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South Sudan river ambush kills at least 40: official
Sun Jun 14, 2009 8:45am EDT
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By Andrew Heavens
KHARTOUM (Reuters) - At least 40 south Sudanese soldiers and civilians were killed when tribal fighters ambushed boats carrying U.N. food aid, the latest in a string of ethnic attacks threatening a fragile peace deal, officials said on Sunday.
Members of the Jikany Nuer group opened fire on 27 boats loaded with emergency rations destined for an area controlled by the rival Lou Nuer tribe on Friday, the U.N. World Food Programme said.
Hundreds have been killed and more than 135,000 displaced in south Sudan in 2009 in a surge of tribal killings rooted in long-standing feuds over cattle but aggravated by political discontent and weapons left over from two decades of civil war.
One U.N. source said Friday's attack was thought to be the first time south Sudanese soldiers had suffered significant casualties in the tribal clashes.
"The environment is extremely volatile. There are signs the Lou Nuer may be gearing up for retaliatory attacks," said the source, speaking on condition of anonymity.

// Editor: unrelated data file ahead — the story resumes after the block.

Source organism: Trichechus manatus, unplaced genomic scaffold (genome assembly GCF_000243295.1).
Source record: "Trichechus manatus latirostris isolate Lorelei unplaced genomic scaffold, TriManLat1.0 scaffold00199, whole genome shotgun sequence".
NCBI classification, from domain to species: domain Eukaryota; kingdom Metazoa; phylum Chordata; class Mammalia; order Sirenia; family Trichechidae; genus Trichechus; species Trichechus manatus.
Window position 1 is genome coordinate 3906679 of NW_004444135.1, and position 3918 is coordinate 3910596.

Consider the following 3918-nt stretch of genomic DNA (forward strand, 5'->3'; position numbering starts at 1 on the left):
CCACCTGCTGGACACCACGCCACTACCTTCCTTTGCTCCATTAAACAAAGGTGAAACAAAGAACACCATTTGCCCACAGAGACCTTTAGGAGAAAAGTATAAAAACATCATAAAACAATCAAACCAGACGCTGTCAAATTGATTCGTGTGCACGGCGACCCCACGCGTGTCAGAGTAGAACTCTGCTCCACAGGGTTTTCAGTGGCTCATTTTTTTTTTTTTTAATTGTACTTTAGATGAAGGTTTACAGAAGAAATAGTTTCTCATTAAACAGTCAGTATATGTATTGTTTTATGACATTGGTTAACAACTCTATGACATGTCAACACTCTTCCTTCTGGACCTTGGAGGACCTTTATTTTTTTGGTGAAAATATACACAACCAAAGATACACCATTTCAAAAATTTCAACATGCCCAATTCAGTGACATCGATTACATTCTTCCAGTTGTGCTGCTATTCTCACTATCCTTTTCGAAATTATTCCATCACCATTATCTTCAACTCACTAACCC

The minister of information for Upper Nile State Thon Mom said Friday's attack killed at least 40 people including troops from the south's Sudan People's Liberation Army (SPLA) escorting the convoy south on the river Sobat to the town of Akobo.
"Women and children who were on the boats were also killed, either directly by bullets or by drowning after jumping into the river," said SPLA spokesman Malaak Ayuen Ajok.
He said the Jikany Nuer fighters had demanded to search some of the barges, south of the settlement of Nasir, suspecting they were carrying arms and ammunition to their Lou Nuer enemy.
They searched one, finding only sorghum and other rations, but opened fire when the rest of the convoy continued on its journey, he added.
Both Ajok and Mom said they were awaiting detailed information on the attack. "It could be less than 40 killed. It could be more. We should find out later today," said Ajok.
The United Nations said there were fears for the fate of thousands of displaced people in and around Akobo now left without food aid after the attack.
"There are people who are desperately in need of food," said the WFP's programme director in south Sudan Michelle Iseminger. "As always, it is the elderly, the women and the children who are most in need."
The WFP flew in an emergency delivery of 10 metric tons of food aid on Saturday, she added, short of the 735 metric tons that were either destroyed or looted from the boats.
"This year there have been roughly 135,000 people displaced by the violence. This time last year it was about half that number, and the year before even less," Iseminger said. Continued...
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